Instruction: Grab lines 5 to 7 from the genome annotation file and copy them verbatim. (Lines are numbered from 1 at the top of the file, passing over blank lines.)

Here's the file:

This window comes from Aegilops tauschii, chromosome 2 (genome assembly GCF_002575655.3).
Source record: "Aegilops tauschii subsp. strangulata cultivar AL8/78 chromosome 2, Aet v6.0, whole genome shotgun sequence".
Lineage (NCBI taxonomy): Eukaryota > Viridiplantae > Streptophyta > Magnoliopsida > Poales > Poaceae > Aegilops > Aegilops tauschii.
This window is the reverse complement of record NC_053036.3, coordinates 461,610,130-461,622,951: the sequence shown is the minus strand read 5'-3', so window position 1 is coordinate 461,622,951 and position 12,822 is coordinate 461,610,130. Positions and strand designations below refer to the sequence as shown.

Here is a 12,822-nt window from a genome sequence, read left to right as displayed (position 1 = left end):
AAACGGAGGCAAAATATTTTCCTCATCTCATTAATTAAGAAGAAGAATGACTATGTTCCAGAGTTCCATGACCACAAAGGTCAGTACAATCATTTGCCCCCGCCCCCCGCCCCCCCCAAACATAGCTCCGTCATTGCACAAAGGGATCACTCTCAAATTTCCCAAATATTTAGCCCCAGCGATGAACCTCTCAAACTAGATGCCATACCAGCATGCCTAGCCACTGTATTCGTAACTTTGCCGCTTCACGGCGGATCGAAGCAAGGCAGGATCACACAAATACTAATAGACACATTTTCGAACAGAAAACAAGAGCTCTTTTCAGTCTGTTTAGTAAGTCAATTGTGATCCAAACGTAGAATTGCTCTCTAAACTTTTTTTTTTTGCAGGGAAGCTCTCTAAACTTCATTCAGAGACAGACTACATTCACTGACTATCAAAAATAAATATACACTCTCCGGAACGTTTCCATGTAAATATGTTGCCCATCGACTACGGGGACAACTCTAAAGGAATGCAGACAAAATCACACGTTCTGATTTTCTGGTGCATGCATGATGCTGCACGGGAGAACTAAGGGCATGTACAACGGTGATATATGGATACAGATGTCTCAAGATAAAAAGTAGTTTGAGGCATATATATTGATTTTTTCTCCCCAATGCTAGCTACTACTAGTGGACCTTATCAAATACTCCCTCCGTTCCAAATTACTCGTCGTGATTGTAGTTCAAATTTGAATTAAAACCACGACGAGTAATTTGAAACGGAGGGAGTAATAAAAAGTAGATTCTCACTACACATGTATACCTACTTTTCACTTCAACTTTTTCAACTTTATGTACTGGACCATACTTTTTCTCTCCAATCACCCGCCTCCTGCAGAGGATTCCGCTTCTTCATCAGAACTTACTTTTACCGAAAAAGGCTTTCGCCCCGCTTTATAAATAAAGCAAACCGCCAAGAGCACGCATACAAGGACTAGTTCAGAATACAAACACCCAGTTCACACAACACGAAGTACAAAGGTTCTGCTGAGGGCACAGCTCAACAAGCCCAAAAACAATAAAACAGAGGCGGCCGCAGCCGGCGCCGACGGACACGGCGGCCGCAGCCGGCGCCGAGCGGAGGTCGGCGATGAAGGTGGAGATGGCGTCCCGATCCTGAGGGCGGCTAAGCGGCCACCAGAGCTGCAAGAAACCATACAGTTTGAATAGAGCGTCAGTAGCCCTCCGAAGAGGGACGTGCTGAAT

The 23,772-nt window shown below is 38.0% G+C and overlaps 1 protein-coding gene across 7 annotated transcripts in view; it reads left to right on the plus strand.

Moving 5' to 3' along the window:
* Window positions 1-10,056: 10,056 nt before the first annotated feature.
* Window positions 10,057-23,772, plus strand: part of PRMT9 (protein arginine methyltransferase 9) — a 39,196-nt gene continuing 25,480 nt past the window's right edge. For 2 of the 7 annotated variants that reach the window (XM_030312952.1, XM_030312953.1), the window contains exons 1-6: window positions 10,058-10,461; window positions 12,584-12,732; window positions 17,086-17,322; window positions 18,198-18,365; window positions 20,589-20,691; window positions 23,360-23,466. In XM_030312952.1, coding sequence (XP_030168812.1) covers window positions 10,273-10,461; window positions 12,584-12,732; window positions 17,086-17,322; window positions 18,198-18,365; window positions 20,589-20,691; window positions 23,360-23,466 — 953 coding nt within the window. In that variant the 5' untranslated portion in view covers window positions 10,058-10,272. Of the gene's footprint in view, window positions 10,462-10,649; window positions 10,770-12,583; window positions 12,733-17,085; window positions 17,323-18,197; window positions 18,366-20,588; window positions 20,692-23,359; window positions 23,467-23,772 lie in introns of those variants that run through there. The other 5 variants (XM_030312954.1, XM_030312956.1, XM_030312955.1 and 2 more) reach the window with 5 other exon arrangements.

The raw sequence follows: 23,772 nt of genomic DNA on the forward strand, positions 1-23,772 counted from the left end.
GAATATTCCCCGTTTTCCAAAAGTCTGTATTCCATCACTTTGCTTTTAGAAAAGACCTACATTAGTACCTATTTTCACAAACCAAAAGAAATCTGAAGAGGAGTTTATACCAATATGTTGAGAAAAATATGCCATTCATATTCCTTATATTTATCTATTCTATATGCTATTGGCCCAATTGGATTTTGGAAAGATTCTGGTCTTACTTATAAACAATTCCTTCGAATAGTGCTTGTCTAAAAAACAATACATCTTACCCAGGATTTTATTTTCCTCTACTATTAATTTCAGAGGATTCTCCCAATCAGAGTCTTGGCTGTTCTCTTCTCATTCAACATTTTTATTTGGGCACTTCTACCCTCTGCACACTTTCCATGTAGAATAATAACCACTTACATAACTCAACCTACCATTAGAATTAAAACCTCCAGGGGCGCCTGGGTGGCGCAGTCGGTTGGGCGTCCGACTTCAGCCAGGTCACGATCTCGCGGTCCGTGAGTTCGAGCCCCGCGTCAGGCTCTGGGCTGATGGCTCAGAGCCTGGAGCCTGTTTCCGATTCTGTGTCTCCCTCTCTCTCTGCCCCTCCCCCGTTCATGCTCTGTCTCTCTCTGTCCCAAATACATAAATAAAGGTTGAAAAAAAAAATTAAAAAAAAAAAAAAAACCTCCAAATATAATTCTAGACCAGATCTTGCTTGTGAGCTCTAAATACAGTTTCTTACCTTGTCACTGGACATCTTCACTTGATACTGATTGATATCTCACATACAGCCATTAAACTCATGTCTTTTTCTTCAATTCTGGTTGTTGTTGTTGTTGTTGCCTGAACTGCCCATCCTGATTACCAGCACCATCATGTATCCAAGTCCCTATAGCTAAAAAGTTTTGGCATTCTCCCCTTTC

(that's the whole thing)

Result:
Here is a 12,822-nt window from a genome sequence, read left to right as displayed (position 1 = left end):
AAACGGAGGCAAAATATTTTCCTCATCTCATTAATTAAGAAGAAGAATGACTATGTTCCAGAGTTCCATGACCACAAAGGTCAGTACAATCATTTGCCCCCGCCCCCCGCCCCCCCCAAACATAGCTCCGTCATTGCACAAAGGGATCACTCTCAAATTTCCCAAATATTTAGCCCCAGCGATGAACCTCTCAAACTAGATGCCATACCAGCATGCCTAGCCACTGTATTCGTAACTTTGCCGCTTCACGGCGGATCGAAGCAAGGCAGGATCACACAAATACTAATAGACACATTTTCGAACAGAAAACAAGAGCTCTTTTCAGTCTGTTTAGTAAGTCAATTGTGATCCAAACGTAGAATTGCTCTCTAAACTTTTTTTTTTTGCAGGGAAGCTCTCTAAACTTCATTCAGAGACAGACTACATTCACTGACTATCAAAAATAAATATACACTCTCCGGAACGTTTCCATGTAAATATGTTGCCCATCGACTACGGGGACAACTCTAAAGGAATGCAGACAAAATCACACGTTCTGATTTTCTGGTGCATGCATGATGCTGCACGGGAGAACTAAGGGCATGTACAACGGTGATATATGGATACAGATGTCTCAAGATAAAAAGTAGTTTGAGGCATATATATTGATTTTTTCTCCCCAATGCTAGCTACTACTAGTGGACCTTATCAAATACTCCCTCCGTTCCAAATTACTCGTCGTGATTGTAGTTCAAATTTGAATTAAAACCACGACGAGTAATTTGAAACGGAGGGAGTAATAAAAAGTAGATTCTCACTACACATGTATACCTACTTTTCACTTCAACTTTTTCAACTTTATGTACTGGACCATACTTTTTCTCTCCAATCACCCGCCTCCTGCAGAGGATTCCGCTTCTTCATCAGAACTTACTTTTACCGAAAAAGGCTTTCGCCCCGCTTTATAAATAAAGCAAACCGCCAAGAGCACGCATACAAGGACTAGTTCAGAATACAAACACCCAGTTCACACAACACGAAGTACAAAGGTTCTGCTGAGGGCACAGCTCAACAAGCCCAAAAACAATAAAACAGAGGCGGCCGCAGCCGGCGCCGACGGACACGGCGGCCGCAGCCGGCGCCGAGCGGAGGTCGGCGATGAAGGTGGAGATGGCGTCCCGATCCTGAGGGCGGCTAAGCGGCCACCAGAGCTGCAAGAAACCATACAGTTTGAATAGAGCGTCAGTAGCCCTCCGAAGAGGGACGTGCTGAAT

The 23,772-nt window shown below is 38.0% G+C and overlaps 1 protein-coding gene across 7 annotated transcripts in view; it reads left to right on the plus strand.